I have slowly aged in this hotel and have at long last learnt all the necessary graces, especially in regard to how to be discreet and not offend anyone. The Pathani Suits lie lifeless in my wardrobe. I only wear them late at night when the coffee shop is deserted. I have even toned down some aspects of my speech, especially guttural sounds that people feel smack too much of Arabic. I watch the news in Hindi, and watch the prime minister speak, although I don’t really understand what he is saying.
It was in the spring of a late year of my life, when a devastating pandemic suddenly broke out. I was already sixty years old, though in some ways a more jovial man than I had been when I was younger. The hotel manager, two years my elder, had died recently due to side effects of a vaccination. I only discovered after his death that he was, in fact, not just the hotel manager but also the owner of the hotel. One does not age as much when still a bachelor and, in fact, apart from the grey hair—which is not altogether unfashionable—I had grown slimmer. My waistline had decreased and I had begun to really resemble an aged Adonis, but still a fixture, much like a piece of ornate furniture in the hotel.
With the onset of the pandemic, however, how was an ideal guest to behave and appear? Did they expect me to leave my room and even come down at all? What kind of ideal guest would I be, if I stayed cooped up in my room, completely quarantined? The hotel, however, took the decision that at least an ideal guest, if no one else, should socially distance, for him to serve some sort of ideal. The management initially decided to circulate photographs of me—via their social media pages and television monitors located at different spots in the hotel—enjoying the comforts of my room, making coffee in the new Nespresso machine they had recently installed. The refrigerator was complete with food and drink that had a shelf life of at least a year; soon, however, these photographs failed to inspire, as other guests began to notice that no matter what pleasant activity an ideal guest was engaged in, he was always alone.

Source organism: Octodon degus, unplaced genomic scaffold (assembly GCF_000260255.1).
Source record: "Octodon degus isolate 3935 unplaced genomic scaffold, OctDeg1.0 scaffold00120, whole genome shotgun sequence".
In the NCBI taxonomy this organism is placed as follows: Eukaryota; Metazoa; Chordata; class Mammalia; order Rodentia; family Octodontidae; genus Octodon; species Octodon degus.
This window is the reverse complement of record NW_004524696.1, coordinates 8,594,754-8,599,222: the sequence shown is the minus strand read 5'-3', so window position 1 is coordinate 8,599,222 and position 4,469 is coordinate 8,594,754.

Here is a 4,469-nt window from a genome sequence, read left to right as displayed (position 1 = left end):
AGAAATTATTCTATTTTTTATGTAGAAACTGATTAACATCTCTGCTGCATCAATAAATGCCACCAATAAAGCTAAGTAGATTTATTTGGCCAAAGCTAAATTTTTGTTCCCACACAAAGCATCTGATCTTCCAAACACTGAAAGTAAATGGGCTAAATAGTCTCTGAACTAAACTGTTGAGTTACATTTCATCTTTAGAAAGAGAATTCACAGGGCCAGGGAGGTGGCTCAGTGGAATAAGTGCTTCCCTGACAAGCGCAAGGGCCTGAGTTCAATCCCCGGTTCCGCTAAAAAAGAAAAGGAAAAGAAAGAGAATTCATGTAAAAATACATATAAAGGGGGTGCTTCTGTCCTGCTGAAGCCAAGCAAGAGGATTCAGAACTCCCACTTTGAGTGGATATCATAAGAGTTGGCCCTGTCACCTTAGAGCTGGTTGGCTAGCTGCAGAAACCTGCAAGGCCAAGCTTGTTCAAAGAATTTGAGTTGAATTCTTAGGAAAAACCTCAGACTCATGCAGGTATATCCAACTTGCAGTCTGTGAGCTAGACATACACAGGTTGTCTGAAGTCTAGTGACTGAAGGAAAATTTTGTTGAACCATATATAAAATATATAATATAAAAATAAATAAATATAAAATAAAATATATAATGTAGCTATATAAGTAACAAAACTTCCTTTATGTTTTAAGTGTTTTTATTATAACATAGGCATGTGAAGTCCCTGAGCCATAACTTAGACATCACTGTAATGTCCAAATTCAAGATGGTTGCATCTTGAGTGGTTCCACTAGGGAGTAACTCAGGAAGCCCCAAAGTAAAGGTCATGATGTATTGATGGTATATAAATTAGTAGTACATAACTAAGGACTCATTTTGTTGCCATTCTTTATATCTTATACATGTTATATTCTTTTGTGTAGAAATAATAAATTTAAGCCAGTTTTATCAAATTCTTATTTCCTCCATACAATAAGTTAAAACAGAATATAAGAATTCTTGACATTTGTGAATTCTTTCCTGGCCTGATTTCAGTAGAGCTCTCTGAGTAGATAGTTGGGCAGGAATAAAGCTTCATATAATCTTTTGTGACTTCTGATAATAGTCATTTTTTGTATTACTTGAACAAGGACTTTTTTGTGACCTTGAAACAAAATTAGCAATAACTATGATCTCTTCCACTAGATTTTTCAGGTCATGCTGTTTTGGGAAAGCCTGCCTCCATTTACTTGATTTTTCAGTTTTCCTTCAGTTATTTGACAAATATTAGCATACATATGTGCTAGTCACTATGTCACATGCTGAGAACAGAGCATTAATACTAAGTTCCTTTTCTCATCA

To remedy that the hotel began to romanticise and endorse loneliness as an essential characteristic of an ideal guest, that a degree of solitude allowed for the guest to appear pensive, sunken in deep thought. And thus, slowly images and videos of me drinking coffee—after I entered my fifties I had switched from tea to coffee, possibly a sign of decline— or looking out of the window of my hotel room grew viral, much like the virus, itself. Whether I served as the epitome of what a guest should be is perhaps questionable; a guest, I have learnt over the course of the long years, is, in fact, no special being, but images of me over time have slowly came to be associated with a degree of sophistication, whereas for the most part, at least recently, I have spent my time alone in a hotel room.
When the virus finally began to show signs of disappearing, I slowly began to come down to the coffee shop but for some reason I was no longer talkative or even conspicuous. Most of the staff in the hotel had changed during that calamitous year and so the possibility of rekindling an older relationship was ruled out. My time in quarantine had silenced me, and because everyone in the hotel had been watching me indulge—whether it was eating Belgian chocolates or drinking Perrier water—in the solitude of my room, looking at all times lonely and pensive, they probably thought that in order to keep the image of an ideal guest intact, it would serve them better to leave me alone.
Gaurav Monga is a writer and teacher